This great protected area, consisting of Tapantí National park, Chirripó National park, Hitoy-Cerere biological Reserve and La Amistad International Park, as well as some forest and native reserves, is the region with the greatest biological diversity in the country, and constitutes the largest natural forest in Costa Rica. It was declared a Biosphere Reserve by UNESCO in 1982 and a World Heritage Site in 1983.
The whole area covers a large part of the Talamanca Cordillera, the most extensive mountain system in Central America. One of the most striking geomorphological features of the Chirripó hill - the most prominent peak in Costa Rica at 3,819 m - is the evidence of glaciations, dating from 35,000 years ago, in the form of U-shaped valleys, terminal moraines and glacial cirques, which are the result of moving ice masses.
Within this reserve there is an extraordinary number of habitats resulting from the diversity of altitudinal storeys, soils and climates as well as topography and orientation, amongst other more local factors. The upland plains that extend above 2,900 m are very similar to upland areas in the Andes, consisting of stunted forest in which one of the most common plants is a species of bamboo called batamba (chusquea subtessellata). The swampland is limited to small areas at great altitude where communities of herbaceous plants and bushes grow on acid soil.
The main species in stands of madroño is the dwarf madroño (Comarostaphylis arbutoides), occupying wide areas of the upper parts. The oak forest mainly comprises enormous oaks (quercus costaricensis). The stands of ferns mainly consit of 1 - 2 m-high (Lomaria spp.), and of moss (Sphangnum spp.) which form very dense mixed associations.
The mixed forests or high an very moist cloud forests cover most of this extensive protected area, and contain very complex plant life. Some of the biggest trees - the forest giants - reach 40 to 60 m high and can live 1,500 years. Apart from black oak they include white oak (Quercus copeyensis), small pine (Prumnoptys standleyi), white cypress (Podocarpus macrostachyus), magnolia (Magnolia sororum) and arrayan (Weinmannia wecklei). In the open areas, edges and river banks, the two species of poor man's umbrella (Gunnera insignis) and (Gunnera talamancana) grow in abundance.
The dense evergreen moist forests, especially in Hitoy-Cerere, are made up of several strata and are very rich in species. Among the most conspicuous trees are silk cotton tree (Ceiba pentandra), which grow up to 50 m high, black manwood (Minquartia guianensis) and banak (Virola koschnyi). The Talamanca Cordillera has one of the highest levels of plant endemisms in the country. One example of this is the Puya dasylirioides, the genus of which is of Andean origin.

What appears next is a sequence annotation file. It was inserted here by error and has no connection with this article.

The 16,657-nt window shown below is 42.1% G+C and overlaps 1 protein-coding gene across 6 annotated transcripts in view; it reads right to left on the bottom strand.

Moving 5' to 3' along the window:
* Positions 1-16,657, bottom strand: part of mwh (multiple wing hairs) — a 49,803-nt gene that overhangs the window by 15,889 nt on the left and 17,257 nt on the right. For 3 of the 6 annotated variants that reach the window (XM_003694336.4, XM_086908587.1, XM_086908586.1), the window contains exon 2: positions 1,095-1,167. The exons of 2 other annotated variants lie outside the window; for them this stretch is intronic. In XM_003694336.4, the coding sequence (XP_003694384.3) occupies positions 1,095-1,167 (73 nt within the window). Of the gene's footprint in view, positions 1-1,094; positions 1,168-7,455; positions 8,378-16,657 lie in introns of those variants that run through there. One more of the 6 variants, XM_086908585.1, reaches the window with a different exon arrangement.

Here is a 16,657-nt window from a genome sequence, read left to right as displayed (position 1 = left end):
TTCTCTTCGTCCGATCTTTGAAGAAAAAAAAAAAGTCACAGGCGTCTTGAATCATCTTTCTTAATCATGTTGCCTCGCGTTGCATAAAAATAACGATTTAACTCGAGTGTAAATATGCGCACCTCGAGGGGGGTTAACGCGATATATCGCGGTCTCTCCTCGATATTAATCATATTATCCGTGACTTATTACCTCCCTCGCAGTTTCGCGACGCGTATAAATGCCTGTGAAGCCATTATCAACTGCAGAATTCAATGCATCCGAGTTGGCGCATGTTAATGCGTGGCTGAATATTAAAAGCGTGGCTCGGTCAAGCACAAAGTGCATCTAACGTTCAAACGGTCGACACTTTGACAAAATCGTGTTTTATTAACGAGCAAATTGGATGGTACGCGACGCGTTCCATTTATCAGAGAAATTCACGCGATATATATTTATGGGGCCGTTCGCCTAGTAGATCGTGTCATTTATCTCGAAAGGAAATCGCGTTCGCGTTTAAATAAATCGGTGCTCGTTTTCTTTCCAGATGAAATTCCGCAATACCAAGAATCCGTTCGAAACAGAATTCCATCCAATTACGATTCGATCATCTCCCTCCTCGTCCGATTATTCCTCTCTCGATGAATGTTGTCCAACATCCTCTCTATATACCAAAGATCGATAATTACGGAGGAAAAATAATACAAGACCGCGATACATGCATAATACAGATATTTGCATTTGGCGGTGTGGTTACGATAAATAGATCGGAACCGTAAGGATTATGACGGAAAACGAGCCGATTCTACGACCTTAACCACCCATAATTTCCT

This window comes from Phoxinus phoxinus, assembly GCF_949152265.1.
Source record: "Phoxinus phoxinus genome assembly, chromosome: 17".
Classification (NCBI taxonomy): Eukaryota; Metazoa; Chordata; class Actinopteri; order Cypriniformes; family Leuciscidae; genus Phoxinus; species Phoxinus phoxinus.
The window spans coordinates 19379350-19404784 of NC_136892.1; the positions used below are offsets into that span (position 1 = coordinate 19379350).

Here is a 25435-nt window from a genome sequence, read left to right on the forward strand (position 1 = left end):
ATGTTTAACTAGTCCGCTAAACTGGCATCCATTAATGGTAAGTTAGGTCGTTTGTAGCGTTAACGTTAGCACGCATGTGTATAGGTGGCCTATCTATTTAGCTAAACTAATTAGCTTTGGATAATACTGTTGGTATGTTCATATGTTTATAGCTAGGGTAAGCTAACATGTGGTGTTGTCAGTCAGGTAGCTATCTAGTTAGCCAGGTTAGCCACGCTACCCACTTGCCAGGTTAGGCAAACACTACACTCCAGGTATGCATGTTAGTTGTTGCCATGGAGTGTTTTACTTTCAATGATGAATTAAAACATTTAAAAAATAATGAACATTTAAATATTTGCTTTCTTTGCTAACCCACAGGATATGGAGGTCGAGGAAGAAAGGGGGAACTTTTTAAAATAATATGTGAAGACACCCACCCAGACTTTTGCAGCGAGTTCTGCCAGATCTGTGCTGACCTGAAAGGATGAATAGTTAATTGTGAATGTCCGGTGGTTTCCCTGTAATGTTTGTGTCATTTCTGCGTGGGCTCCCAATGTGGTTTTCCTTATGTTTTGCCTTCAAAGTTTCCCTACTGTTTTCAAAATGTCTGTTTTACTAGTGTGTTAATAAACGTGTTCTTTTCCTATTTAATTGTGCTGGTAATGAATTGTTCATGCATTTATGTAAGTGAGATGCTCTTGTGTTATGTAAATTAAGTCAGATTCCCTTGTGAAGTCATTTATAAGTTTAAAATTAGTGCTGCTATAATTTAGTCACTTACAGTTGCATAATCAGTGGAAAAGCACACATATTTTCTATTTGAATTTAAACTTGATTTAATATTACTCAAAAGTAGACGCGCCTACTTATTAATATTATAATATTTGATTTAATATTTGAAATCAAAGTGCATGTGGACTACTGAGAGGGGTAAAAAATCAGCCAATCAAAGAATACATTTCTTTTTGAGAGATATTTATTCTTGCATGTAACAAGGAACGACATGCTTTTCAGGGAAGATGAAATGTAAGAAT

The fauna is extraordinarily diverse. The 6 cat species of Costa Rica are found here, as well as the biggest population of Baird's tapir (Tapirus bairdii) in the country. Around 400 species of birds, including the quetzal (Pharomachrus mocinno) and 263 species of amphibians and reptiles, some as extraordinary as the salamander (Bolitoglossa subpalmata), have been recorded here. It is estimated that this megapark includes over 60% of all vertebrates and invertebrates in Costa Rica.
The regions climate depends on altitude and orientation although, in general, it is very moist with at least 3,200 mm of annual rainfall and, in some places, such as Tapantí, estimated precipitation is as much as 8,000 mm. the highest parts experience frequent frosts, specially from November to March, and sudden changes in temperature by as much as 24 degree Celsius between daytime and night time.
La Amistad Biosphere Reserve covers most of the Talamanca Cordillera, and is an international park with the Republic of Panama. Given its size, and to facilitate administration, there are two Amistad conservation areas: the Caribbean and the Pacific. The administrative headquarters of the former are in Limón Tel. (506) 758-3996 and 798-3170, and those of the latter in San Isidro de El General Tel. (506) 771-4836.
The La Amistad Park administration is located in the town of Altamira. Access is vía San José - Buenos Aires - Colorado - Altamira (270 km).There are paths from Altamira, Tres Colinas, Pittier, Potrero Grande and Colorado, and they go to sites of biological, geological and scenic interest - one of them has the suggestive name of 'the giants of the forest' - and some go right across the mountain range. In Altamira there are camping sites with tables, toilets and drinking water. Bus services operate between San José and San Vito, stopping in Guácimo and Guácimo - Altamira.
The Chirripó Park offices are near San Gerardo de Rivas 18 km from San Isidro de El General. There are two paths that go to the top of the hill: San Gerardo - Crestones and the Herradura Crestones (called El Cementerio de la Máquina). In Crestones, there is a refuge where visitors can spend the night. In San Gerado, guides can be hired and it is possible to hire horses. Before visiting the park, visitors need to make prior reservations and coordinate their visit with the office.
There are bus services between San José and San Isidro and San Isidro and San Gerardo. Hotels, restaurants and markets can be found in San Isidro, and guest houses and grocery stores in San Gerardo.
The Hitoy-Cerere offices are located on the edge of the reserve. Access is from Limón via Penshurt - Valle de La Estrella (67 km). Permission needs to be obtained from the offices before visiting the reserve. The Tepezcuitle and Espavel paths lead into primary forest. There are bus services between San José and Limón and Limón - Valle de La Estrella. In the latter town, you can hire taxis and there are boarding houses and grocery stores.